I promise this post is only as geeky as the title itself; Multi-Classing is a feature within Dungeons and Dragons that allows a hero to, once they’ve reached a certain level of experience, branch out into a different category of expertise.
As a writer, we’re often focused solely on our craft. We write, therefore, we must be writers, and only writers.
Sure, you can learn to be an even better writer by writing, reading, and doing more writing, but you’ll only become gifted within a very narrow scope. Be more than a writer. Take up drawing, music, filmmaking, photography, knitting, martial arts, dance, anything – find a different perspective and skill set that you can reinforce your writing with.
I recently finished a film-making class, and one thing continually reinforced by my professor, Hezekiah Lewis, was flow. He said at one point, “people get too hung up on details, like cigarettes in the wrong hand or something like that. Don’t let the technical aspects block the flow of the story. If you have a great take and it flows, but the cigarette’s wrong, who cares? Use it. You shouldn’t be concerned with accuracy. The performance comes first.”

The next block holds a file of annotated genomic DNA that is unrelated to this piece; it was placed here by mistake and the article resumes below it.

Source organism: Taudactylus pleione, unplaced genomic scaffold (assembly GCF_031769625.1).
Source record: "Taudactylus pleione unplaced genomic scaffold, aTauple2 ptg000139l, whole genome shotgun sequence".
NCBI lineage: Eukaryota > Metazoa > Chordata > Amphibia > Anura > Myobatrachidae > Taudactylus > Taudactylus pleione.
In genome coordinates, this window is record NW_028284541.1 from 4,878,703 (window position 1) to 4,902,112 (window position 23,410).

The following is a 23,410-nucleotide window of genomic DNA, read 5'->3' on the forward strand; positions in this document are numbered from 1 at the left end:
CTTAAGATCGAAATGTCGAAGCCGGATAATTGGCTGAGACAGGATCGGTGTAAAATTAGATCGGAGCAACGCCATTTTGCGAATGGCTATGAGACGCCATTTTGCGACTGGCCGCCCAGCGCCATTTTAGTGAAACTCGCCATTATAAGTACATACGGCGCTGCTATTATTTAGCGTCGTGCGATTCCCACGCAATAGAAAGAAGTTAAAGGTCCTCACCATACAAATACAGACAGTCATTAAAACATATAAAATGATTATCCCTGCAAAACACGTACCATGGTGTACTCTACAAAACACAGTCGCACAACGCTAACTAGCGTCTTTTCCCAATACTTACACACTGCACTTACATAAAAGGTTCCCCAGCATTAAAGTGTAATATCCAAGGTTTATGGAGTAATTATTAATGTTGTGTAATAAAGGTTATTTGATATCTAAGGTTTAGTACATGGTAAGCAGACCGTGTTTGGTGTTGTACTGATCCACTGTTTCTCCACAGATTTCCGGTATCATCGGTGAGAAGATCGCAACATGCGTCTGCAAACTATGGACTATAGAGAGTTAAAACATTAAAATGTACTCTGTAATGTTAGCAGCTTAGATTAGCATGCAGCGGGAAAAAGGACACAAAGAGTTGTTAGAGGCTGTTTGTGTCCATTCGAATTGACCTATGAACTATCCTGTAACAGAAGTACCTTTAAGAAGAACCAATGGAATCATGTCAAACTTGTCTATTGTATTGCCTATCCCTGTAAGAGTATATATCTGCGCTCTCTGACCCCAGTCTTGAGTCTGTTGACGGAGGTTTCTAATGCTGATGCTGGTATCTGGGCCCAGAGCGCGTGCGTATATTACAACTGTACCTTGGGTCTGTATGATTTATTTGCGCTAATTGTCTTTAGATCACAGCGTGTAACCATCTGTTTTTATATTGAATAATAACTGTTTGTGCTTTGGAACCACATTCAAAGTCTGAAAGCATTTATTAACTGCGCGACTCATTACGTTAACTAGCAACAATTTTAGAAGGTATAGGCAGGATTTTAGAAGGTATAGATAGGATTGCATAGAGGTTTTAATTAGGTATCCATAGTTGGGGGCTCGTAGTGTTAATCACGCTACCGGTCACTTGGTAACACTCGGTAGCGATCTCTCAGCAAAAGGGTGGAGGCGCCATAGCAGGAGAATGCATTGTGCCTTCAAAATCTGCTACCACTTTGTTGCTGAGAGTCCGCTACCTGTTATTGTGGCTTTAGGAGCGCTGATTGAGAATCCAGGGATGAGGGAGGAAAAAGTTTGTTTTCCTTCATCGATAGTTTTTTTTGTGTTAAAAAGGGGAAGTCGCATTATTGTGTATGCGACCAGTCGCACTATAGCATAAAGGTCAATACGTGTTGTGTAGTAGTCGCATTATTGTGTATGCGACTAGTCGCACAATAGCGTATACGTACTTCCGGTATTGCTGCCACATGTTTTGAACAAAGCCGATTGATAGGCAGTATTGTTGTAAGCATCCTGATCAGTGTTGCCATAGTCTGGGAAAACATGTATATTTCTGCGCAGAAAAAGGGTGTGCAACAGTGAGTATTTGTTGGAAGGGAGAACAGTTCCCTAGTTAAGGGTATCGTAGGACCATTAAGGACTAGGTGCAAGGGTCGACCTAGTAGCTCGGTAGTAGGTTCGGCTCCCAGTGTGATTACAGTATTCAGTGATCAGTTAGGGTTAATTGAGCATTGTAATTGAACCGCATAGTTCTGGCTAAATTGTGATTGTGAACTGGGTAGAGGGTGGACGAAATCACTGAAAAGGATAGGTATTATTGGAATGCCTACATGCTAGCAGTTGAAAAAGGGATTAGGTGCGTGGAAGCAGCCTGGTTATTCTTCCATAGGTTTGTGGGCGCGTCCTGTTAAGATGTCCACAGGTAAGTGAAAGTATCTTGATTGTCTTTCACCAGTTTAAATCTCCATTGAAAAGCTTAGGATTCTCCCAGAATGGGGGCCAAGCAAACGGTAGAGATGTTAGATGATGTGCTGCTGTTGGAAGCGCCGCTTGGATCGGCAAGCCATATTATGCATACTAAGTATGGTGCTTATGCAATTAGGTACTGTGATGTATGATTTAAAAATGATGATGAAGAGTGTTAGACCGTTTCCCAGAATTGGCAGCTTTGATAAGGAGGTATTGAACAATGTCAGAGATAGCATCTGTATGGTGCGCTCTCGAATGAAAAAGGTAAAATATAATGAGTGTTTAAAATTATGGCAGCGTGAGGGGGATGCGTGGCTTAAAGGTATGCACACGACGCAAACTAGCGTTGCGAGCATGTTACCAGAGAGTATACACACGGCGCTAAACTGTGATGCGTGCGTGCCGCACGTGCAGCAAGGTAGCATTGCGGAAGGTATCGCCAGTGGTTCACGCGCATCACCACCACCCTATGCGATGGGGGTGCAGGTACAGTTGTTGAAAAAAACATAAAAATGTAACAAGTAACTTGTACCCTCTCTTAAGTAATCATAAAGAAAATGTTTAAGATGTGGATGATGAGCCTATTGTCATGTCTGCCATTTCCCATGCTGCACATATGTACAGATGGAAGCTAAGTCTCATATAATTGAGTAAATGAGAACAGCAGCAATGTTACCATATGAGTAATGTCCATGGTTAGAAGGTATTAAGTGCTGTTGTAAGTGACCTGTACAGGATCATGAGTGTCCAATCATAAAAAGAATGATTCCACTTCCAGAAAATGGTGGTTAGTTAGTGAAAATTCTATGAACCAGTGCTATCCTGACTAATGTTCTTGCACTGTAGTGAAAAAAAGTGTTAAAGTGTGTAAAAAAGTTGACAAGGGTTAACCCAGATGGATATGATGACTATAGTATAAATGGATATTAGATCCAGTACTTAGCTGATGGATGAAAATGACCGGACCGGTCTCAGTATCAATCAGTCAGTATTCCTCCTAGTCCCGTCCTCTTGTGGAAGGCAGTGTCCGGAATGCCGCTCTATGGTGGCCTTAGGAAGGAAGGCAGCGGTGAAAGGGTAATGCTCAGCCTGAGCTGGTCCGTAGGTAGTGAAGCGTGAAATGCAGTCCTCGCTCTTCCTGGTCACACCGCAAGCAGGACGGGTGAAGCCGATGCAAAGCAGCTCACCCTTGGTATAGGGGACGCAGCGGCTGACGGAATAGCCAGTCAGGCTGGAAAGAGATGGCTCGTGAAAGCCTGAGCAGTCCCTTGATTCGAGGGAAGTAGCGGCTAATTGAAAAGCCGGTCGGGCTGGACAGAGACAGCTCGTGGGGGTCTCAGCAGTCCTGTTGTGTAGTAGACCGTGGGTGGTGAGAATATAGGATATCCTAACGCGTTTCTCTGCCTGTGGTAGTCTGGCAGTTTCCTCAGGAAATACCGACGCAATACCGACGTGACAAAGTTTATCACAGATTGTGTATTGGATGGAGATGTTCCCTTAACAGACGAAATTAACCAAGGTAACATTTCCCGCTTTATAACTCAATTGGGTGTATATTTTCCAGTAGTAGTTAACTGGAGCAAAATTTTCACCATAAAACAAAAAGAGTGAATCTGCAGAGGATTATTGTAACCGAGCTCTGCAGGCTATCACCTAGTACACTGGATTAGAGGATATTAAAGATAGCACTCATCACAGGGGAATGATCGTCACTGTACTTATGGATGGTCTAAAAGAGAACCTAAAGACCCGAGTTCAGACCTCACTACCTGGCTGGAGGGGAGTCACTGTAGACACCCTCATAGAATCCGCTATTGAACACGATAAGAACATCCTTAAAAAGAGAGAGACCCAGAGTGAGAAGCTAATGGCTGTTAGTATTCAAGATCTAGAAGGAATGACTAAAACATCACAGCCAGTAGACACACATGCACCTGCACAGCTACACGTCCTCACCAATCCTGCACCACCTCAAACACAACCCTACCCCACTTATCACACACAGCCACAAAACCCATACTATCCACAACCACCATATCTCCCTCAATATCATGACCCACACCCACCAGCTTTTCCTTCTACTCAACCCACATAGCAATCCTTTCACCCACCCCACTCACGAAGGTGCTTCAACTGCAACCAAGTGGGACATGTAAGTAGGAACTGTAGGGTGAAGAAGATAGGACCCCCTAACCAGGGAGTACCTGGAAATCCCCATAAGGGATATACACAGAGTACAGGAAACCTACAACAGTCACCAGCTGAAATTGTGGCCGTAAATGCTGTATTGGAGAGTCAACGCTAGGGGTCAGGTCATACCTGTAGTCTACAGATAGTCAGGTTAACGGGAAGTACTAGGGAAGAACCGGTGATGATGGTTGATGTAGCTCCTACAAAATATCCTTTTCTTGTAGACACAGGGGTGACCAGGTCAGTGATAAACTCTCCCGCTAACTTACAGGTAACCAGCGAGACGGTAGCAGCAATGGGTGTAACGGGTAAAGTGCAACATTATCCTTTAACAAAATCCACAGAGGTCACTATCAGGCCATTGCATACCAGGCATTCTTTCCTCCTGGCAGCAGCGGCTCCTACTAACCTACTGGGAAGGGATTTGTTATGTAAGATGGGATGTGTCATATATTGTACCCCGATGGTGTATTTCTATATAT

When a friend of mine, Branson, came down to visit, I cajoled him into giving me some brief art lessons. I learned more about drawing feet in that afternoon than I ever had before, but that led me to draw more. And more. And then, when I read this blog entry by one of my favorite artists/creators ever, Chris Sanders, things came together. I made connections between the way I would draw people and the way I would describe these drawings – which, in turn, made my words more vibrant. Thinking visually and working visually helped me to write visually.
And now, instead of getting caught up by thoughts on technicality, I think more about capturing the moment. Who cares if it’s right, as long as it’s written? You can always take care of these things in post-production.
-Ryan Lynch (is a Level 10 Writer / Level 2 Artist / Level 1 Filmmaker)